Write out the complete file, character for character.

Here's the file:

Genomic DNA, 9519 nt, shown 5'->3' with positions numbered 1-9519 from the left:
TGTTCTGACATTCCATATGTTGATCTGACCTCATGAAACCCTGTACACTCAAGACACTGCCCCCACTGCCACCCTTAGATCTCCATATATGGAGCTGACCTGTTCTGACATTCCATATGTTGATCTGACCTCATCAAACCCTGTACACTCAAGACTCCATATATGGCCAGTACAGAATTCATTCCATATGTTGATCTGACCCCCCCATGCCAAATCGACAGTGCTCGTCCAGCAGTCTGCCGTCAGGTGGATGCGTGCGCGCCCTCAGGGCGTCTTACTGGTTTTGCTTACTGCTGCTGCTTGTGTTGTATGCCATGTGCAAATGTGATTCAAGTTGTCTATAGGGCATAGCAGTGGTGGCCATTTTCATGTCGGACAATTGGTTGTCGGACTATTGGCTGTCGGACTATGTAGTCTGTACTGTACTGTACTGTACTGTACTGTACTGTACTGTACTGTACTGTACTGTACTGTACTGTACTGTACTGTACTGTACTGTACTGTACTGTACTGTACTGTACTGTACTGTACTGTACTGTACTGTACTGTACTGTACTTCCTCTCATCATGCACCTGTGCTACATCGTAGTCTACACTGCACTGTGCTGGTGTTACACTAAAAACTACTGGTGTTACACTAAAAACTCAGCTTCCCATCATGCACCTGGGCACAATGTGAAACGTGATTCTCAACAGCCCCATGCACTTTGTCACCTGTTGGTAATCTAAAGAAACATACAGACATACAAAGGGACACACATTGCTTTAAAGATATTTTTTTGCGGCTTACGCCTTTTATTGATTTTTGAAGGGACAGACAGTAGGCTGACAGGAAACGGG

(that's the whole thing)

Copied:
Genomic DNA, 9519 nt, shown 5'->3' with positions numbered 1-9519 from the left:
TGTTCTGACATTCCATATGTTGATCTGACCTCATGAAACCCTGTACACTCAAGACACTGCCCCCACTGCCACCCTTAGATCTCCATATATGGAGCTGACCTGTTCTGACATTCCATATGTTGATCTGACCTCATCAAACCCTGTACACTCAAGACTCCATATATGGCCAGTACAGAATTCATTCCATATGTTGATCTGACCCCCCCATGCCAAATCGACAGTGCTCGTCCAGCAGTCTGCCGTCAGGTGGATGCGTGCGCGCCCTCAGGGCGTCTTACTGGTTTTGCTTACTGCTGCTGCTTGTGTTGTATGCCATGTGCAAATGTGATTCAAGTTGTCTATAGGGCATAGCAGTGGTGGCCATTTTCATGTCGGACAATTGGTTGTCGGACTATTGGCTGTCGGACTATGTAGTCTGTACTGTACTGTACTGTACTGTACTGTACTGTACTGTACTGTACTGTACTGTACTGTACTGTACTGTACTGTACTGTACTGTACTGTACTGTACTGTACTGTACTGTACTGTACTGTACTGTACTGTACTGTACTGTACTTCCTCTCATCATGCACCTGTGCTACATCGTAGTCTACACTGCACTGTGCTGGTGTTACACTAAAAACTACTGGTGTTACACTAAAAACTCAGCTTCCCATCATGCACCTGGGCACAATGTGAAACGTGATTCTCAACAGCCCCATGCACTTTGTCACCTGTTGGTAATCTAAAGAAACATACAGACATACAAAGGGACACACATTGCTTTAAAGATATTTTTTTGCGGCTTACGCCTTTTATTGATTTTTGAAGGGACAGACAGTAGGCTGACAGGAAACGGG